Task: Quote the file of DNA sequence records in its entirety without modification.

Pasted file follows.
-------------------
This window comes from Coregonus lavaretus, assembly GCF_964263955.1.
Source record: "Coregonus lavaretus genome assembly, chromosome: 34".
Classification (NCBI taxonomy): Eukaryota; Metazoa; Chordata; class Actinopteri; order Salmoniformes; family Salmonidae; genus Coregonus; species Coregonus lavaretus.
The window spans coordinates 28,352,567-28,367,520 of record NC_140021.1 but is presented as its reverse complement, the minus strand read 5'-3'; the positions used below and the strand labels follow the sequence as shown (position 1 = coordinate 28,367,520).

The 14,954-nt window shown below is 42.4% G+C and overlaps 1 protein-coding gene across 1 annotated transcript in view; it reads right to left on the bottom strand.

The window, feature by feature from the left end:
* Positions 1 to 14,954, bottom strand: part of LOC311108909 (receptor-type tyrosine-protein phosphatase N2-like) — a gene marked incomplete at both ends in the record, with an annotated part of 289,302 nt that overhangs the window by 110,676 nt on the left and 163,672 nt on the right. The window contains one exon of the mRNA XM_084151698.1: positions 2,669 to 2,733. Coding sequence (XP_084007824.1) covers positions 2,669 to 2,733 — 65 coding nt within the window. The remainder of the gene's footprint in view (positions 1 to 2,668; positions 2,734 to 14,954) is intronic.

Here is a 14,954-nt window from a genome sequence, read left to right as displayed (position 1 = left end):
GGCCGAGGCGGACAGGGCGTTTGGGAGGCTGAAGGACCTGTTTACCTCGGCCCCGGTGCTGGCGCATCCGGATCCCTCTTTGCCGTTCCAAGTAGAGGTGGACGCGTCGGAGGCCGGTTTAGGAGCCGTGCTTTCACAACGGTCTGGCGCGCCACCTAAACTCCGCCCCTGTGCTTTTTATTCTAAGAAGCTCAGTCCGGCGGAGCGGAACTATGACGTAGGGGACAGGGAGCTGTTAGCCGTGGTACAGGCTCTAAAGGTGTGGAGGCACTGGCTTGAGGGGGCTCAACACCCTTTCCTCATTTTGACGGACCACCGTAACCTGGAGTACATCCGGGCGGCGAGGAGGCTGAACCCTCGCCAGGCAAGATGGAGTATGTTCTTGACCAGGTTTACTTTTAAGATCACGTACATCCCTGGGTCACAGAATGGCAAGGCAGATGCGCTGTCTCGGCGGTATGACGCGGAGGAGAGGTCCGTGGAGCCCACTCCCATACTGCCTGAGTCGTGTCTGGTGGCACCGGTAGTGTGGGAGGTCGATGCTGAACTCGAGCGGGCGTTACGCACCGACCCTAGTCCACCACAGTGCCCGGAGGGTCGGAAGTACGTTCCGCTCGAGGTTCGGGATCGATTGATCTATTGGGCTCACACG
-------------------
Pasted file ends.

This window comes from Coregonus lavaretus, assembly GCF_964263955.1.
Source record: "Coregonus lavaretus genome assembly, chromosome: 34".
Classification (NCBI taxonomy): Eukaryota; Metazoa; Chordata; class Actinopteri; order Salmoniformes; family Salmonidae; genus Coregonus; species Coregonus lavaretus.
The window spans coordinates 28,352,567-28,367,520 of record NC_140021.1 but is presented as its reverse complement, the minus strand read 5'-3'; the positions used below and the strand labels follow the sequence as shown (position 1 = coordinate 28,367,520).

The 14,954-nt window shown below is 42.4% G+C and overlaps 1 protein-coding gene across 1 annotated transcript in view; it reads right to left on the bottom strand.

The window, feature by feature from the left end:
* Positions 1 to 14,954, bottom strand: part of LOC311108909 (receptor-type tyrosine-protein phosphatase N2-like) — a gene marked incomplete at both ends in the record, with an annotated part of 289,302 nt that overhangs the window by 110,676 nt on the left and 163,672 nt on the right. The window contains one exon of the mRNA XM_084151698.1: positions 2,669 to 2,733. Coding sequence (XP_084007824.1) covers positions 2,669 to 2,733 — 65 coding nt within the window. The remainder of the gene's footprint in view (positions 1 to 2,668; positions 2,734 to 14,954) is intronic.

Here is a 14,954-nt window from a genome sequence, read left to right as displayed (position 1 = left end):
GGCCGAGGCGGACAGGGCGTTTGGGAGGCTGAAGGACCTGTTTACCTCGGCCCCGGTGCTGGCGCATCCGGATCCCTCTTTGCCGTTCCAAGTAGAGGTGGACGCGTCGGAGGCCGGTTTAGGAGCCGTGCTTTCACAACGGTCTGGCGCGCCACCTAAACTCCGCCCCTGTGCTTTTTATTCTAAGAAGCTCAGTCCGGCGGAGCGGAACTATGACGTAGGGGACAGGGAGCTGTTAGCCGTGGTACAGGCTCTAAAGGTGTGGAGGCACTGGCTTGAGGGGGCTCAACACCCTTTCCTCATTTTGACGGACCACCGTAACCTGGAGTACATCCGGGCGGCGAGGAGGCTGAACCCTCGCCAGGCAAGATGGAGTATGTTCTTGACCAGGTTTACTTTTAAGATCACGTACATCCCTGGGTCACAGAATGGCAAGGCAGATGCGCTGTCTCGGCGGTATGACGCGGAGGAGAGGTCCGTGGAGCCCACTCCCATACTGCCTGAGTCGTGTCTGGTGGCACCGGTAGTGTGGGAGGTCGATGCTGAACTCGAGCGGGCGTTACGCACCGACCCTAGTCCACCACAGTGCCCGGAGGGTCGGAAGTACGTTCCGCTCGAGGTTCGGGATCGATTGATCTATTGGGCTCACACG